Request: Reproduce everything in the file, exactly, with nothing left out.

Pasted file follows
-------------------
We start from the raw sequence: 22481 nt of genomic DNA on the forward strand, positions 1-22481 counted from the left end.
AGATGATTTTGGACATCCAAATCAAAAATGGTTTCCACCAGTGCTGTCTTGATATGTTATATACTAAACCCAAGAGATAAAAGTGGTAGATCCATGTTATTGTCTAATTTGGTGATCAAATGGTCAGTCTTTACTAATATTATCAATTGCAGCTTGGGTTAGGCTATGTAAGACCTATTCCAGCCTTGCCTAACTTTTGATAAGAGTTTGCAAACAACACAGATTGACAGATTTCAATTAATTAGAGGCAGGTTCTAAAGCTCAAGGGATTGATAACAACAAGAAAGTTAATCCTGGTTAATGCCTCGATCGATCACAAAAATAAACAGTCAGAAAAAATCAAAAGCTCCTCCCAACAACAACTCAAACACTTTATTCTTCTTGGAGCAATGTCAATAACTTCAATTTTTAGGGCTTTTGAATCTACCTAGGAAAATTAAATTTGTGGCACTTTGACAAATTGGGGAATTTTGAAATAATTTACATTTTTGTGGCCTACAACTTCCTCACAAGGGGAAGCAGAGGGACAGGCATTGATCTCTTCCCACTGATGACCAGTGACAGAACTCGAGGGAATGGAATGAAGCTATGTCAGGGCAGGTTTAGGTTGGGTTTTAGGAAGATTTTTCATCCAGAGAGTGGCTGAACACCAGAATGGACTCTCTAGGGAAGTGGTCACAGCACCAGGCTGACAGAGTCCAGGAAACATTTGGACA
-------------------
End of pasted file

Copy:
We start from the raw sequence: 22481 nt of genomic DNA on the forward strand, positions 1-22481 counted from the left end.
AGATGATTTTGGACATCCAAATCAAAAATGGTTTCCACCAGTGCTGTCTTGATATGTTATATACTAAACCCAAGAGATAAAAGTGGTAGATCCATGTTATTGTCTAATTTGGTGATCAAATGGTCAGTCTTTACTAATATTATCAATTGCAGCTTGGGTTAGGCTATGTAAGACCTATTCCAGCCTTGCCTAACTTTTGATAAGAGTTTGCAAACAACACAGATTGACAGATTTCAATTAATTAGAGGCAGGTTCTAAAGCTCAAGGGATTGATAACAACAAGAAAGTTAATCCTGGTTAATGCCTCGATCGATCACAAAAATAAACAGTCAGAAAAAATCAAAAGCTCCTCCCAACAACAACTCAAACACTTTATTCTTCTTGGAGCAATGTCAATAACTTCAATTTTTAGGGCTTTTGAATCTACCTAGGAAAATTAAATTTGTGGCACTTTGACAAATTGGGGAATTTTGAAATAATTTACATTTTTGTGGCCTACAACTTCCTCACAAGGGGAAGCAGAGGGACAGGCATTGATCTCTTCCCACTGATGACCAGTGACAGAACTCGAGGGAATGGAATGAAGCTATGTCAGGGCAGGTTTAGGTTGGGTTTTAGGAAGATTTTTCATCCAGAGAGTGGCTGAACACCAGAATGGACTCTCTAGGGAAGTGGTCACAGCACCAGGCTGACAGAGTCCAGGAAACATTTGGACA